Marbled Tree Tutorial
To create this marbled tree you will need the following:
An un-iced cookie (I used a 3 inch cookie here)
White or ivory piping icing
White or ivory flood icing (the consistency I use here is about a 15 second icing; meaning it flows back together within 15 seconds after you drag a spoon through it; spend some time on getting this right, as icing that is too loose will bleed and not hold its shape, and icing that is too thick won’t blend well enough)
Brown flood icing (a 15 second icing)
Red flood icing (a 15 second icing)
Orange flood icing (a 15 second icing)
Yellow flood icing (a 15 second icing)
A scribe or toothpick
A damp cloth
A small paintbrush
Gold Lustre Dust
Vodka or extract
Have all your icings and materials within reach and be prepared to work quickly, as this is a wet on wet technique that must be executed before the icing begins to set.
Step 1: Outline your cookie with the white or ivory piping icing.
Step 2: Flood your cookie with the white or ivory piping icing.
Step 3: Use your scribe or toothpick to push the flood icing into the outline and gently tap to remove air bubbles.
Step 4: Pipe a line of brown icing where you would like you tree to be. I usually use a tip 2 for this, but if you use a smaller tip, just lie down a few lines next to one another. I will often pipe a few branches off of the tree at this time, as well, but the number of branches I pipe depends on how the icing is behaving and whether I was overly generous piping my tree trunk.
Step 5: Immediately use your scribe tool or toothpick to drag the brown icing outwards through the white icing several times, creating the branches. Wipe your tool after each pass with the damp cloth so you can maintain the integrity of the branches and tree. You may find that you need to pipe a few more branches to fill out your tree, depending on how your branches are turning out. I do think a toothpick might be a better choice for this step as it pulls larger amounts of brown icing through the white, thereby creating slightly thicker branches. If one of your branches is too large, however, simply use your tool to pull white icing back towards the brown icing to break up the color.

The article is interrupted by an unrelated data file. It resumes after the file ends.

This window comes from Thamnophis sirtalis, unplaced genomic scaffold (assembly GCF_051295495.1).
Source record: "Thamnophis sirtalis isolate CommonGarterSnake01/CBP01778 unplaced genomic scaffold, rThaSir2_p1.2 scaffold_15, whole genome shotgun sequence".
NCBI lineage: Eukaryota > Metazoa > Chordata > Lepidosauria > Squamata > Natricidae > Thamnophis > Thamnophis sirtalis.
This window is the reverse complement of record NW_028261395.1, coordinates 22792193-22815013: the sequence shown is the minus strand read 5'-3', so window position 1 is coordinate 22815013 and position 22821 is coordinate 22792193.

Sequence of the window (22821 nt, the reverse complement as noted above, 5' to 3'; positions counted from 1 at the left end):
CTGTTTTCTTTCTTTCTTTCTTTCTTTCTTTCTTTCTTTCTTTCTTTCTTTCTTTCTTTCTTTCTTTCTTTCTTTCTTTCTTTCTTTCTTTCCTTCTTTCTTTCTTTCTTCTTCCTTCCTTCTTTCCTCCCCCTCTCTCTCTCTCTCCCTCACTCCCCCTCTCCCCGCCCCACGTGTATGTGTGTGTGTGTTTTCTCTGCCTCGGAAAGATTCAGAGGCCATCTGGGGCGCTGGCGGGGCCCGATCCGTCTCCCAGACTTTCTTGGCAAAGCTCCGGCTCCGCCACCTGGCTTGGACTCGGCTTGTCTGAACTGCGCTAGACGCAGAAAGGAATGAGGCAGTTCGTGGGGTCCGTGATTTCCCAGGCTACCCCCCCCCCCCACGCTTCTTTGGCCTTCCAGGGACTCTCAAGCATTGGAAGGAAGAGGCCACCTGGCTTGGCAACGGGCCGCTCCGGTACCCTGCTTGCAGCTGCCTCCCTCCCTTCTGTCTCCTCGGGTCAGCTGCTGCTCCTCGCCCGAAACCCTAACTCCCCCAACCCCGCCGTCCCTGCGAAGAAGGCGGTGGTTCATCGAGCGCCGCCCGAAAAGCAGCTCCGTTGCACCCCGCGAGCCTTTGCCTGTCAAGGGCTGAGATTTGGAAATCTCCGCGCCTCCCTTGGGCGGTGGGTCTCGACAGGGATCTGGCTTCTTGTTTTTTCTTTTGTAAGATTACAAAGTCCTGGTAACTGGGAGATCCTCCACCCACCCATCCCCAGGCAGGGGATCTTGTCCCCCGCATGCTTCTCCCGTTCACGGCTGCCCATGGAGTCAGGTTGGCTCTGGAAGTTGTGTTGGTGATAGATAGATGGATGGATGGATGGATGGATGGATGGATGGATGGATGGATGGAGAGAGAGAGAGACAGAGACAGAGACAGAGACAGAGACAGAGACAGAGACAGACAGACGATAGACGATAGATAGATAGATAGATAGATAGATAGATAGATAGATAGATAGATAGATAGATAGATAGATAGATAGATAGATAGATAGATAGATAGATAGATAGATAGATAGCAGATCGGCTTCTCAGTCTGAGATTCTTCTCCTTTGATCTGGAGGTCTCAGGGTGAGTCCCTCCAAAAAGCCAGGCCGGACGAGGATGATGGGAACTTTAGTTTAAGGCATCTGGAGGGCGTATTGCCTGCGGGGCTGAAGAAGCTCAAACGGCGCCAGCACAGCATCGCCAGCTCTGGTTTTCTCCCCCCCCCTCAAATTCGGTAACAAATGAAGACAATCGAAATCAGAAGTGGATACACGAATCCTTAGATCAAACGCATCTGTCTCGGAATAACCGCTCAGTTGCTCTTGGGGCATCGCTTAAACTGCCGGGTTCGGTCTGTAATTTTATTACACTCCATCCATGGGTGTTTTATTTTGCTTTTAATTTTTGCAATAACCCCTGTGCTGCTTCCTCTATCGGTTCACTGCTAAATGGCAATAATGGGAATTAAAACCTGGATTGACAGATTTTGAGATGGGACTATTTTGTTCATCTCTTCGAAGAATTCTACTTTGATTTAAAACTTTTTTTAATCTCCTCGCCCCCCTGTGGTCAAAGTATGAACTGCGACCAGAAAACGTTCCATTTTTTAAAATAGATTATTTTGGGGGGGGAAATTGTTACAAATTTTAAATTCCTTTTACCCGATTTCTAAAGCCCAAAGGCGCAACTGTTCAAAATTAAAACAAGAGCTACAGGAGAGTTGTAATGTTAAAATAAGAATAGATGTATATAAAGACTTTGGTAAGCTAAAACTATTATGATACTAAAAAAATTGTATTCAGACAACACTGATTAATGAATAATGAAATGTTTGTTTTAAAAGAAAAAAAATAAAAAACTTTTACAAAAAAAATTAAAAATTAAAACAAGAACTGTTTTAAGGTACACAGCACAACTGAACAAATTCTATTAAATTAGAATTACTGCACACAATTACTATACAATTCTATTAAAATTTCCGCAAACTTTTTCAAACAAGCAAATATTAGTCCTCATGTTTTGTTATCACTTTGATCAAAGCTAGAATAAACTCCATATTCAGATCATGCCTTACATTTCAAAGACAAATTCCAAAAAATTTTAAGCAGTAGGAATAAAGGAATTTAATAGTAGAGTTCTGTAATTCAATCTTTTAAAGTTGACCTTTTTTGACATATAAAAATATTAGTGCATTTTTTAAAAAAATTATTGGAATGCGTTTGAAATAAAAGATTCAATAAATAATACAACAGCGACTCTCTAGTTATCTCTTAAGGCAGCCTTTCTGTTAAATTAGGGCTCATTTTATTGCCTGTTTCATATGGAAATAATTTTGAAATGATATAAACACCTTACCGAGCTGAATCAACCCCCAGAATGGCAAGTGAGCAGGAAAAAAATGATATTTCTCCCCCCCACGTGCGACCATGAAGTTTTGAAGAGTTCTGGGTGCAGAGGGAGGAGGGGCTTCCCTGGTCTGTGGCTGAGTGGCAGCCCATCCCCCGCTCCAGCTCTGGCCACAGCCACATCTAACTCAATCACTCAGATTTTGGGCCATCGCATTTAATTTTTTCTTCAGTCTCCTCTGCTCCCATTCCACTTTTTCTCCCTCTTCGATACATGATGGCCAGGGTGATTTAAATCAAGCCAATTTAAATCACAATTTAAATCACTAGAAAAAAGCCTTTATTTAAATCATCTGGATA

Step 6: If you would like to create leaves, drop small dots (I usually use a tip 1) of your first color around your tree in a random pattern. I used yellow in this photo. Then, pull your scribe tool through each dot from top to bottom to create the slightly heart shaped leaves, being sure to wipe your tool after each pass. Continue this process with the other colors, one at a time.
Step 7: If you like, after your cookie has dried for a bit, pipe a border around the perimeter. I used a PME 1.5 tip on this cookie.
Step 8: Once your border has dried, you can make it shine by painting it with a little gold lustre dust. (Please note that while most dusts are non-toxic, they are labeled for decorative use only. Some decorators refuse to use them on edible items, some use them with great abandon and others use them sparingly with disclosure to their intended beneficiary. You decide what works best for you!) I used vodka to create a paste with the lustre dust and used a small brush to paint it on. To add additional sparkle, I used my brush to flick a very light spattering over the cookie.
I hope you enjoy this simple technique and find lots of ways to incorporate it into your sweets arsenal!
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